The purpose of this study was, firstly, to derive the NEMA performance of the Vision 450 PET/CT and, secondly, to make a direct comparison of it to the similar (in terms of geometry) mCT with the extended FOV. This study demonstrates the possible improvement achievable when an PMT-based system is replaced with a SiPM-based with the same geometrical properties and the benefits of using an enhanced TOF resolution in the clinical workflow. Two clinical examples are also presented to illustrate the possible improvements in routine clinical practice.

Methods

Biograph vision 450 PET/CT

The PET component of the Vision 450 is very similar to that of the version 600. It contains 38 blocks per ring for six rings along the axial FOV. Each block is subdivided into 4 × 2 mini-blocks (four mini-blocks in tangential position for two mini blocks in the axial position), that each contain an array of 5 × 5 LSO crystals of 3.2 × 3.2 × 20 mm3. The mini block is coupled to an array of 16 × 16 mm2 SiPMs. Table 1 summarizes the main properties of the Vision 450.

Table 1 Technical specifications of the PET component for Vision 450 (Vision 600 within brackets) and Biograph mCT

NEMA measurements

All measurements were performed following the NEMA procedure including spatial resolution, sensitivity, scatter fraction, noise equivalent count rate (NECR) and accuracy, timing resolution, image quality, and co-registration accuracy. The different experiments were analyzed using the software provided by the manufacturer.

Spatial resolution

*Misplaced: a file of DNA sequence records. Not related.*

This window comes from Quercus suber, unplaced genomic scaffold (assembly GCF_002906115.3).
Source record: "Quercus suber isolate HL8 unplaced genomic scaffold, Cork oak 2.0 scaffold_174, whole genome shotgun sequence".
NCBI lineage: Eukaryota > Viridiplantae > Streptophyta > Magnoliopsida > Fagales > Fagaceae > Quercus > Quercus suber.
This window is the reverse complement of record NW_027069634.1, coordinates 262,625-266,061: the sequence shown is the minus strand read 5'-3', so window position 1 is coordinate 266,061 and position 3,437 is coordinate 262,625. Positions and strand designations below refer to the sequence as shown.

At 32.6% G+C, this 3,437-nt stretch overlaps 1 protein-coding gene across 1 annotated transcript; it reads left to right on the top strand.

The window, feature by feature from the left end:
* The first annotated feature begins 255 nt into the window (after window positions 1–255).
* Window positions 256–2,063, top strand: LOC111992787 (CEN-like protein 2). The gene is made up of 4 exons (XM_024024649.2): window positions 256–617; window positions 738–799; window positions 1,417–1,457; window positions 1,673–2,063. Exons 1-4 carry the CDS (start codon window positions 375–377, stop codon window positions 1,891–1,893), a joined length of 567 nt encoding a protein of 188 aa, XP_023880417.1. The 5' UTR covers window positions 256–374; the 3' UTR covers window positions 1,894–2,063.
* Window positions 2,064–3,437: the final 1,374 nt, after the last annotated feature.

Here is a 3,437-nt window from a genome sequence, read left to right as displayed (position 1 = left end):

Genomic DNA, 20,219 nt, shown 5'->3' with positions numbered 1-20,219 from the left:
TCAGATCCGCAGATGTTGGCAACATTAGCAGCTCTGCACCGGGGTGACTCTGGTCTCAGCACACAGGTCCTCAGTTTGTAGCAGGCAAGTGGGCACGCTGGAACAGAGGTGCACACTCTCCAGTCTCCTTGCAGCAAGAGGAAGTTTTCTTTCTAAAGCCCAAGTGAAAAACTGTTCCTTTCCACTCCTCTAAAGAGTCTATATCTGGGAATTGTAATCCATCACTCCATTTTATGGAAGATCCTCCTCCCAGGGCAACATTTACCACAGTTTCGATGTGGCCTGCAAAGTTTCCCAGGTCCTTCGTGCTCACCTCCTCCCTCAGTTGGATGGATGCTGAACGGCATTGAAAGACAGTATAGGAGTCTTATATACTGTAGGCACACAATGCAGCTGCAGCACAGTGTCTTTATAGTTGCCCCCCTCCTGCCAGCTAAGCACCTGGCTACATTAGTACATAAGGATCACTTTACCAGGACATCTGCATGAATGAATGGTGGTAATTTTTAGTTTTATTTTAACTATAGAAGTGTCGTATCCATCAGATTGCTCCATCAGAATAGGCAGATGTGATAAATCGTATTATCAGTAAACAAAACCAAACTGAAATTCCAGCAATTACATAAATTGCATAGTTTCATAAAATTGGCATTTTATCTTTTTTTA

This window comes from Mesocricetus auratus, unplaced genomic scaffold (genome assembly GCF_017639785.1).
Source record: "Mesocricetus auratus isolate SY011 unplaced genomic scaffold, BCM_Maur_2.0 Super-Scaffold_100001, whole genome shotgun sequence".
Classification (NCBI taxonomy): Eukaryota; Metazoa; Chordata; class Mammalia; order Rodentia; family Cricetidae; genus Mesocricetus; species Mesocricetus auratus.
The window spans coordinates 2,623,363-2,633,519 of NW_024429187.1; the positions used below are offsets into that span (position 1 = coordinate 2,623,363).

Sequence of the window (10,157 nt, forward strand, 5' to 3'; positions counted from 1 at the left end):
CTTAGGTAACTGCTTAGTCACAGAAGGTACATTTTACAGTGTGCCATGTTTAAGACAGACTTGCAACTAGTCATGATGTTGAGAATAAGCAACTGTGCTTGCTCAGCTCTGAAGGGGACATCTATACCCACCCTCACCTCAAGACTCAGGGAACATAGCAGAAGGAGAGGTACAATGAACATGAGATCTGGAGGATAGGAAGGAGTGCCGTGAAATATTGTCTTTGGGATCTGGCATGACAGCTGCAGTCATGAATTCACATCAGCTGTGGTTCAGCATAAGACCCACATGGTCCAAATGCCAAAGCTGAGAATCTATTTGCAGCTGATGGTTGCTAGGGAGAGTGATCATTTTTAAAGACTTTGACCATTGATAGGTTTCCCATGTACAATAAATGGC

Because of the expected high spatial resolution of the Vision, a 22Na point source (352 kBq) with a dimension (diameter 0.25 mm) suitable to the crystal size was used for all measurements. The source was located in the FOV at given transaxial position (x, y) where x and y, expressed in centimeters, were at the following positions in a given z-plane: (0, 1), (0, 10), and (0, 20) at a z-position of 1/8 axial FOV and ½ axial FOV. The precise position of the source was controlled through a pre-localization step using a specific source L-fixture developed by the manufacturer to ensure that the source was within ± 2 mm for the (x, y) positions and ± 0.25 mm for the z positions. Two million net true coincidences (defined as prompt minus random coincidences) were collected.

Data were reconstructed using a Fourier rebinning combined with a filtered back projection without attenuation, scatter corrections, and using a ramp filter. The voxel size was 0.83 × 0.83 × 0.83 mm3 (matrix size 880 × 880 × 237).

Sensitivity

A 700-mm long polyethylene tube (inside diameter 1 mm; outside diameter 3 mm) was filled with 4.9 MBq of 18F at the start of data acquisition. The source was placed inside the sleeves and positioned at the center and at a 10-cm radial offset. Five data sets corresponding to five specific wall thicknesses were acquired for 300 s each.

Scatter fraction and NECR

A cylinder of polyethylene (700-mm long and a diameter of 200 mm) was used. A line source (inside diameter 3 mm, outside diameter 4.8 mm) was inserted axially into the cylinder at a radial position of 45 mm from the phantom center. The initial activity in the line source was 1156 MBq of 18F. Thirty-five frames of 240 s were acquired in 11.3 h. The random coincidences were accounted for using the delayed coincidence technique.

Timing resolution

The timing resolution was calculated based on the experiment involving the measurement of scatter fraction and NECR. It was estimated as a function of concentration activity following the method proposed by Wang et al. [10].

Image quality